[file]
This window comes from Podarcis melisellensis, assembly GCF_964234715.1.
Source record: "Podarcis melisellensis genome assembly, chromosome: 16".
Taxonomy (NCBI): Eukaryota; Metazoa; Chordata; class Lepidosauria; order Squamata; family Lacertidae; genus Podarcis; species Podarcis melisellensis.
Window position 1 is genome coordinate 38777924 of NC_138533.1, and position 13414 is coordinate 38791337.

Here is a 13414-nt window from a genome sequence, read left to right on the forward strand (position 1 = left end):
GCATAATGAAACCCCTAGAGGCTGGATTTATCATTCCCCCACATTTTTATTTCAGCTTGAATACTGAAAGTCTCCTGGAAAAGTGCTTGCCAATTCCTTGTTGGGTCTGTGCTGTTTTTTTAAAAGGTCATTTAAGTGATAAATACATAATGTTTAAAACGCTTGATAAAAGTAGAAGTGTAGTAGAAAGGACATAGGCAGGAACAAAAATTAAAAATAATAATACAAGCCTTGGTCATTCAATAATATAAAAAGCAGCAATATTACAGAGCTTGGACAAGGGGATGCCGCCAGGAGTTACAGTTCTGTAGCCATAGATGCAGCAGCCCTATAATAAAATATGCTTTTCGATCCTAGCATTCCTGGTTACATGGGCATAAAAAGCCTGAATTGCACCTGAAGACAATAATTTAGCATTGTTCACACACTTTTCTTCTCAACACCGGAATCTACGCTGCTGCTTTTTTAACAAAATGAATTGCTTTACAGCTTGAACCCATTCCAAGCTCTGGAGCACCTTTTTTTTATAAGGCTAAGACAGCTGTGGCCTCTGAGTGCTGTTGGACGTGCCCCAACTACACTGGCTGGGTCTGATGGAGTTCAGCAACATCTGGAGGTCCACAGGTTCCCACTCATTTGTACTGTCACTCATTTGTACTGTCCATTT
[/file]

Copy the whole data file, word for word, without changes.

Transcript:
This window comes from Podarcis melisellensis, assembly GCF_964234715.1.
Source record: "Podarcis melisellensis genome assembly, chromosome: 16".
Taxonomy (NCBI): Eukaryota; Metazoa; Chordata; class Lepidosauria; order Squamata; family Lacertidae; genus Podarcis; species Podarcis melisellensis.
Window position 1 is genome coordinate 38777924 of NC_138533.1, and position 13414 is coordinate 38791337.

Here is a 13414-nt window from a genome sequence, read left to right on the forward strand (position 1 = left end):
GCATAATGAAACCCCTAGAGGCTGGATTTATCATTCCCCCACATTTTTATTTCAGCTTGAATACTGAAAGTCTCCTGGAAAAGTGCTTGCCAATTCCTTGTTGGGTCTGTGCTGTTTTTTTAAAAGGTCATTTAAGTGATAAATACATAATGTTTAAAACGCTTGATAAAAGTAGAAGTGTAGTAGAAAGGACATAGGCAGGAACAAAAATTAAAAATAATAATACAAGCCTTGGTCATTCAATAATATAAAAAGCAGCAATATTACAGAGCTTGGACAAGGGGATGCCGCCAGGAGTTACAGTTCTGTAGCCATAGATGCAGCAGCCCTATAATAAAATATGCTTTTCGATCCTAGCATTCCTGGTTACATGGGCATAAAAAGCCTGAATTGCACCTGAAGACAATAATTTAGCATTGTTCACACACTTTTCTTCTCAACACCGGAATCTACGCTGCTGCTTTTTTAACAAAATGAATTGCTTTACAGCTTGAACCCATTCCAAGCTCTGGAGCACCTTTTTTTTATAAGGCTAAGACAGCTGTGGCCTCTGAGTGCTGTTGGACGTGCCCCAACTACACTGGCTGGGTCTGATGGAGTTCAGCAACATCTGGAGGTCCACAGGTTCCCACTCATTTGTACTGTCACTCATTTGTACTGTCCATTT